TP: A lot of those offerings are short-term, so we don’t always think through exactly what a student needs in that short amount of time. There’s also another segment of our students on the non-credit side who are corporate training students. We have strong relationships with our industry partners, and these students are generally at the college for a short amount of time for very specific training. It may be just a one-day training to gain some experience that they need in their place of work. So, we probably don’t think enough around what other types of support they need, too. That’s profitable for us, but we are really focused on the time they are with us for and what experience they receive during it.

AF: Since those students are coming to us through an employer, they’re typically better resourced than some of the other students that come through our center for workforce development.

Evo: How would financial aid access to non-credit programming impact decision-making, both in terms of prospective students but also for colleges making programming choices?

TP: It would be extremely helpful to have sufficient resources for all of our students, but its’s our responsibility to build packages, so that they all have options, no matter what they choose to pursue on the credit or non-credit side.

AF: It’s a game changer, and it creates a lot of impetus for the college to change in response to that as well.

Evo: What’s it going to take to make non-credit and career education a more central part of the strategy and focus of community colleges and those departments from being on the periphery of the institution to very much its core?

TP: Some institutions have adapted very well in recent years to offer more workforce development options. And you see it specifically in states where funding support has been reduced on the credit side. We’re very fortunate in New Mexico to receive the large portion of our funding from our state appropriations on the credit side, but we’ve had to diversify our revenue streams and really look to the non-credit side to bring in additional sources of revenue–on the corporate side, especially. It just depends on the college’s financial situation, but I know that there are several community colleges that garner more revenue on the non-credit side. They’ve had to make strategic decisions based on what’s best for their institution and their particular situation.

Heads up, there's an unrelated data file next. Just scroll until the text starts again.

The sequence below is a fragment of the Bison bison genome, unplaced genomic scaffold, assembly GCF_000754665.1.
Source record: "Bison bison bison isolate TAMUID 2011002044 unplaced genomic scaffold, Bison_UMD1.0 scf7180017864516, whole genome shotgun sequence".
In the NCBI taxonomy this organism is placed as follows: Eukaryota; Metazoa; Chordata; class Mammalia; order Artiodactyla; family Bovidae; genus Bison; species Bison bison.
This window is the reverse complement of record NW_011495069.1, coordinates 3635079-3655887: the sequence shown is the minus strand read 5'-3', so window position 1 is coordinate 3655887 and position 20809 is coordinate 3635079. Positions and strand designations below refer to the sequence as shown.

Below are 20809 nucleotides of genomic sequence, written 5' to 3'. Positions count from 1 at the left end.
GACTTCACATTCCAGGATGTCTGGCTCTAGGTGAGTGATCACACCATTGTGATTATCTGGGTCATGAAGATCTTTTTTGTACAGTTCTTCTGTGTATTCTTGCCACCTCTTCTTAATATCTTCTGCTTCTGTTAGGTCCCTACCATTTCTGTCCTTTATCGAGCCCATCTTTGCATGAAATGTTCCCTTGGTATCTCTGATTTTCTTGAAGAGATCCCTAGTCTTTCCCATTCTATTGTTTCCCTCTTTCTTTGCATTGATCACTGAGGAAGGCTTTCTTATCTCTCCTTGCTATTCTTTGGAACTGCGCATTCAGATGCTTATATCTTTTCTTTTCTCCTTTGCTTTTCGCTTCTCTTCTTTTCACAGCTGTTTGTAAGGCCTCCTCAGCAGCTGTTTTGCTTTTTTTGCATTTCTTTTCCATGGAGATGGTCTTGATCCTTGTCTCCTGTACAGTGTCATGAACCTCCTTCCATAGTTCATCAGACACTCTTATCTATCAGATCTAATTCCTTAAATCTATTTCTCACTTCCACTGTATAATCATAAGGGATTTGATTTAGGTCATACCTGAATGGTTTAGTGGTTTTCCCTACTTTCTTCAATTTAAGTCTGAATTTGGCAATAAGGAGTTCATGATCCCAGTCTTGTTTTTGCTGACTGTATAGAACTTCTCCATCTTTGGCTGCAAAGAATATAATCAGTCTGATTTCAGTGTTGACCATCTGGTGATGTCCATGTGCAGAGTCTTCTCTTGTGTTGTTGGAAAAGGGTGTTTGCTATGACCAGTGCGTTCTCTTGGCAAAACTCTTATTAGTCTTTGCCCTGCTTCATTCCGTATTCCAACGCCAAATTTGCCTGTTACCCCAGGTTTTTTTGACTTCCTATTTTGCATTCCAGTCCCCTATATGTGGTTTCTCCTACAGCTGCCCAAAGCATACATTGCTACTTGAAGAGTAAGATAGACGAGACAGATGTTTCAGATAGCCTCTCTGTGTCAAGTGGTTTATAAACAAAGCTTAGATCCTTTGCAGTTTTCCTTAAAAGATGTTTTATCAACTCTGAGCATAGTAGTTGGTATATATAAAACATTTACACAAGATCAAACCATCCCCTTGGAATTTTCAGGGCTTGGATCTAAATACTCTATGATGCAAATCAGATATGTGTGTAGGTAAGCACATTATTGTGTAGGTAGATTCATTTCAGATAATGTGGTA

AF: Some of the baby steps in this process are making sure that there are clear pathways, so that course elements are designed to be seamlessly integrated into them, and students can start wherever they need to and go from there. Our workforce students are on to something with their drop-in/drop-out approach. It’s about being relevant to student needs. For instance, right now there’s a huge demand for short-term programs. Before that, there was always a huge demand for four-year programs. What will it be like in the future, and how do we prepare for it? We’re still figuring out how all those things work together and have some work to do.

TP: One thing that has been extremely successful for us is our bootcamps. One of them has been in partnership with an employer named PESCO—a manufacturing facility–here in our community. We’ve been able to design and partner with our workforce solutions department at the regional and state levels, so students learn while they earn. After the six-week boot camp, we guarantee that they will be interviewed by the employer, and every time we’ve offered this, they have hired every one of the graduates out of the bootcamp. 

Evo: How can colleges start to develop an ecosystem that places them at the heart of the working-and-learning pathway for learners?

TP: It just involves maintaining really strong partnerships with your community employers and local workforce development boards, working together to create innovative solutions that meet the demand. It’s important that people have entry-level skills for jobs, but we can bridge them over so that they can have a certificate or degree. A lot of people need a position as soon as possible to provide for their families.

AF: There’s always been this question of whether we are preparing students for work or for life. And it doesn’t have to be that way. It’s always a both/and, in my view. When you start thinking about what makes for meaningful work, you start thinking about what it means to be a good person, how work fits into a whole life. It remains really easy to separate those two, and one of the big potentials for thinking about more integrated approaches is how we hold onto both sides.


This interview was edited for length and clarity.